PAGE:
Incorrect Trademark Violation Disapprovals in Google Ads
I recently created an ad to sell tickets to a dance performance that included performers from India, so the word “Indian” was used as a descriptor for the music and dance style. Google flagged the word “Indian” as a trademarked term. Yes, there is a motorcycle brand called Indian, but the word itself is used to describe nearly 18% of the world’s population, and as far as I know the motorcycle brand’s usage of that word pales in comparison.
Another time, I created an ad for an organization that has the word Center in their name, promoting their guitar classes. Even though the words “Guitar Center” never appeared together, Google flagged it saying I was violating Guitar Center’s trademark.
Google has flagged me for using the word LEGO before, and that I get. LEGO is a trademarked brand, and even though several of my clients have hosted LEGO camps, they don’t have an official certificate from Google that they can advertise LEGO.
If you are not using an actual trademark, you can request that Google manually approves your ads by filling out the form here:
Get Approved for Ticket Sales on Google Ads
Many of our clients are arts and culture organizations that sell tickets to events. We advertise concerts, lectures, dances, plays, and other types of cultural and artistic events.
Recently Google has gotten weird about ticket sales, and they now require a certificate to show that you’re authorized to sell tickets. Designed to discourage scalpers from reselling tickets or selling fake tickets and scamming people, this policy inadvertently causes quite a few headaches for nonprofits that host events.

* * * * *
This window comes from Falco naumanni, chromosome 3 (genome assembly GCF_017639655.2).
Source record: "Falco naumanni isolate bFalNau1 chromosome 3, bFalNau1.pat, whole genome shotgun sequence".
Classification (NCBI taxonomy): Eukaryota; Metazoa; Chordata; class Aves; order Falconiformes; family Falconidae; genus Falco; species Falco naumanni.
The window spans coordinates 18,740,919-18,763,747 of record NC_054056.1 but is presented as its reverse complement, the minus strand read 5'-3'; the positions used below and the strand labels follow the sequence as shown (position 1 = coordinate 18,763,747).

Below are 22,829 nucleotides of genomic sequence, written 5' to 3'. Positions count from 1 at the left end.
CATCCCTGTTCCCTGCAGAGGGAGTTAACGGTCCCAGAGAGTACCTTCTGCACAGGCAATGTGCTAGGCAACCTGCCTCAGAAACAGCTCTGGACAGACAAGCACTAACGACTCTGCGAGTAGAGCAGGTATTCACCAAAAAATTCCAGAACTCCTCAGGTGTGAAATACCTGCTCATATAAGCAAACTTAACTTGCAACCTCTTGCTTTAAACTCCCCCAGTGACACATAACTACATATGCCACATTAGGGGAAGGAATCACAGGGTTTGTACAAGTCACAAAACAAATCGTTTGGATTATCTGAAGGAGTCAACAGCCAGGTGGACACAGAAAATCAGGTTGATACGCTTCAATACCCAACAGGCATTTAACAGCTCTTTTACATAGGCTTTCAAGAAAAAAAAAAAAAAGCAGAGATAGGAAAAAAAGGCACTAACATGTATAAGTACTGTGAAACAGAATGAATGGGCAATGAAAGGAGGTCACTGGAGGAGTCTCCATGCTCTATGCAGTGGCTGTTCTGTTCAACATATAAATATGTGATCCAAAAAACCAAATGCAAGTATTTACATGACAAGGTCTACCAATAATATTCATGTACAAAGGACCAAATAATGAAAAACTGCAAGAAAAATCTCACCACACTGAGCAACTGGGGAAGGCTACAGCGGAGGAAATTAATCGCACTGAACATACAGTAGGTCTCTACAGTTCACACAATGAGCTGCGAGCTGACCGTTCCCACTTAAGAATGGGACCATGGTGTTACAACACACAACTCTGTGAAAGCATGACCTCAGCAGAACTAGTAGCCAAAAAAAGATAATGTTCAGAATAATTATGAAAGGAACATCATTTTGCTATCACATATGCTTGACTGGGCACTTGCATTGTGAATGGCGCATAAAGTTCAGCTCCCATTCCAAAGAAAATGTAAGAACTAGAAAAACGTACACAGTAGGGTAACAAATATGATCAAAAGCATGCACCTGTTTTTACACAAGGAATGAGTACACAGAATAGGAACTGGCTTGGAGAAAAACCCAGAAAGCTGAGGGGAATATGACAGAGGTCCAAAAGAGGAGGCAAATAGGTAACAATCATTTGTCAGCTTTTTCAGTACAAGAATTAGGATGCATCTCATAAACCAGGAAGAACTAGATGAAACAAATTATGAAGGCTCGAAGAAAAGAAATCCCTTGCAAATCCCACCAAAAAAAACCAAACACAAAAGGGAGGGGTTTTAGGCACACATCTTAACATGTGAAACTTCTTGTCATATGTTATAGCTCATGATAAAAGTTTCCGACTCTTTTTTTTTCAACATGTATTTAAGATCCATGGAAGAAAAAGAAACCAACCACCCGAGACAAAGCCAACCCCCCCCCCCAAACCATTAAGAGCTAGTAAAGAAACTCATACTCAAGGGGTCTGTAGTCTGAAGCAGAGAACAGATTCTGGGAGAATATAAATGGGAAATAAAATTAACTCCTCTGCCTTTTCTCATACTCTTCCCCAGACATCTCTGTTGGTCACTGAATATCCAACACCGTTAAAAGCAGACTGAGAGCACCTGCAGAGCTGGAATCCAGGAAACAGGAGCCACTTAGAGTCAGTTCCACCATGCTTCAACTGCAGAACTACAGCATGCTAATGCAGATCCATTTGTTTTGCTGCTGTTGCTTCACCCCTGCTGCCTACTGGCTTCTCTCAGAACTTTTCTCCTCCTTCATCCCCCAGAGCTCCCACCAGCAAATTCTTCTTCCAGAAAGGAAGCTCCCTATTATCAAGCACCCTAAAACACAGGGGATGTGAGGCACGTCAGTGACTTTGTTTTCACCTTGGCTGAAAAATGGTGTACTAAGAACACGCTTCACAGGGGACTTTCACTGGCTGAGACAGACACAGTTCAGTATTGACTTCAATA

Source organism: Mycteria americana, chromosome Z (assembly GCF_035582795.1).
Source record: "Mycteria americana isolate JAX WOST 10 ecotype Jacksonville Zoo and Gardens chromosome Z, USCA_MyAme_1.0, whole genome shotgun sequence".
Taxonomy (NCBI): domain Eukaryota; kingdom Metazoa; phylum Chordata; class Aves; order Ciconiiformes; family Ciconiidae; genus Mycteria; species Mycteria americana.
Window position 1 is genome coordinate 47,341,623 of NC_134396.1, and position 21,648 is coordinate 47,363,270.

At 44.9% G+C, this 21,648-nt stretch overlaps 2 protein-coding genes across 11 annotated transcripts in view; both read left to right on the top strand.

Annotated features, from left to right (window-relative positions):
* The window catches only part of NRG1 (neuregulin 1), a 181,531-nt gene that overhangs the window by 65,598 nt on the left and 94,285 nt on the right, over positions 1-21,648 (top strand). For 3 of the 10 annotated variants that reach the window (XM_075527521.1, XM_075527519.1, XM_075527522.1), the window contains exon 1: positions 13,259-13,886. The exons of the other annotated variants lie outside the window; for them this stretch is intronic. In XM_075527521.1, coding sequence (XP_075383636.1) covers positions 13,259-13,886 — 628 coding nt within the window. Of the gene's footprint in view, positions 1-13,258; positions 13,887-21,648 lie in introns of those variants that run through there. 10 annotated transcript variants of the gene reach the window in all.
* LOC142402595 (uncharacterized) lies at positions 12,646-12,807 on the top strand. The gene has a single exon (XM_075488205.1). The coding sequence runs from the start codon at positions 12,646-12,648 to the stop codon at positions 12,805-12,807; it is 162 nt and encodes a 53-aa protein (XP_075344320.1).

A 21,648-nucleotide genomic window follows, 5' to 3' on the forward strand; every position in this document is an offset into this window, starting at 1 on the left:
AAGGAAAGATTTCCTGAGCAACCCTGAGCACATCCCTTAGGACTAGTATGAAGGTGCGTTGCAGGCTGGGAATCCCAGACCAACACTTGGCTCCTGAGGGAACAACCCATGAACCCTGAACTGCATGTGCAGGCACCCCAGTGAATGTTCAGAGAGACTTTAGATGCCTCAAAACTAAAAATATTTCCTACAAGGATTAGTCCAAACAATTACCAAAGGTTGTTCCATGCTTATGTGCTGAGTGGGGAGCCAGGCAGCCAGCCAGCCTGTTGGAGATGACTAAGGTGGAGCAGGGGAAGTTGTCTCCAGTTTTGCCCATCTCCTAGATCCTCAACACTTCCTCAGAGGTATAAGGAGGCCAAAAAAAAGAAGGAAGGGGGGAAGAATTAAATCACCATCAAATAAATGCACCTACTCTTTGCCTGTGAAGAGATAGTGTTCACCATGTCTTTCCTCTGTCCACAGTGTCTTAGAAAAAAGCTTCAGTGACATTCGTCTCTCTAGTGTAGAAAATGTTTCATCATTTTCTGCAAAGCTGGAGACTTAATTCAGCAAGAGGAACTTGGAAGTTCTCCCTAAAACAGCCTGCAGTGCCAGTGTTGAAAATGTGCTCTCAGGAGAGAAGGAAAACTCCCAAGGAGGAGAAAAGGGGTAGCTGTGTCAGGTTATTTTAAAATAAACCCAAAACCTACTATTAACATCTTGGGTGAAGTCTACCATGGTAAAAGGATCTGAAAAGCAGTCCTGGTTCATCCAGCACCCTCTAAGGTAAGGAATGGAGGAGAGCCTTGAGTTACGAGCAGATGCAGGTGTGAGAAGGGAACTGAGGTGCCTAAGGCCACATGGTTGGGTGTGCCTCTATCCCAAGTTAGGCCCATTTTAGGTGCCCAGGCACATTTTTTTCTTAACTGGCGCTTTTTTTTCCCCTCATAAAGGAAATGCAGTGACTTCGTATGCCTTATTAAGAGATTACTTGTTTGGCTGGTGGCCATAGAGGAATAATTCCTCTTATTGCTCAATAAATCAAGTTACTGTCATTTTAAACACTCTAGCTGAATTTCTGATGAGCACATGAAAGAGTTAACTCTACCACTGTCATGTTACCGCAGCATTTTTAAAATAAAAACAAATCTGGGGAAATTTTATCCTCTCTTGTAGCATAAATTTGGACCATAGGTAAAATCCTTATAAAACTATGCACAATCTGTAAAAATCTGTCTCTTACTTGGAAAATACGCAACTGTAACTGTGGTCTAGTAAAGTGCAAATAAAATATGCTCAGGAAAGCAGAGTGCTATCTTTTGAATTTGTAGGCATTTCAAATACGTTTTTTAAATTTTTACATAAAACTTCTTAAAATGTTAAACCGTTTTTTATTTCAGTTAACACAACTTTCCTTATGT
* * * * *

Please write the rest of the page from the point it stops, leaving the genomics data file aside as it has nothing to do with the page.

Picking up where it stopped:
If you sell event tickets for your concerts, talks, etc. that you yourself are hosting, you can request approval from Google here:
Inappropriate Content that Isn’t – Appealing Google Ads Decision
I advertise for a Jewish women’s organization and for years was able to run successful ads promoting their community events and fundraising activities. One time, however, Google disapproved my ads, saying that the word “Jewish” was dangerous or derogatory.
The only way I got this fixed was by chatting with a Google Ads rep, who ended up being incredibly apologetic for their error. As far as I know there is no appeal form for content that Google considers derogatory. Instead, try making an edit to the ad, then click on the “Appeal” link when you hover over the Disapproved / Not Eligible alert next to the ad in the Google Ads interface.
Another option is to fill out this form here, which is for general help and support with your Google Ads, then cross your fingers and hope it re-emerges from the black hole that is online digital ads support: https://support.google.com/google-ads/gethelp
Other Policy Violations
What other policy violations have you encountered? Reach out and let us know, and we’re happy to help and update this blog post!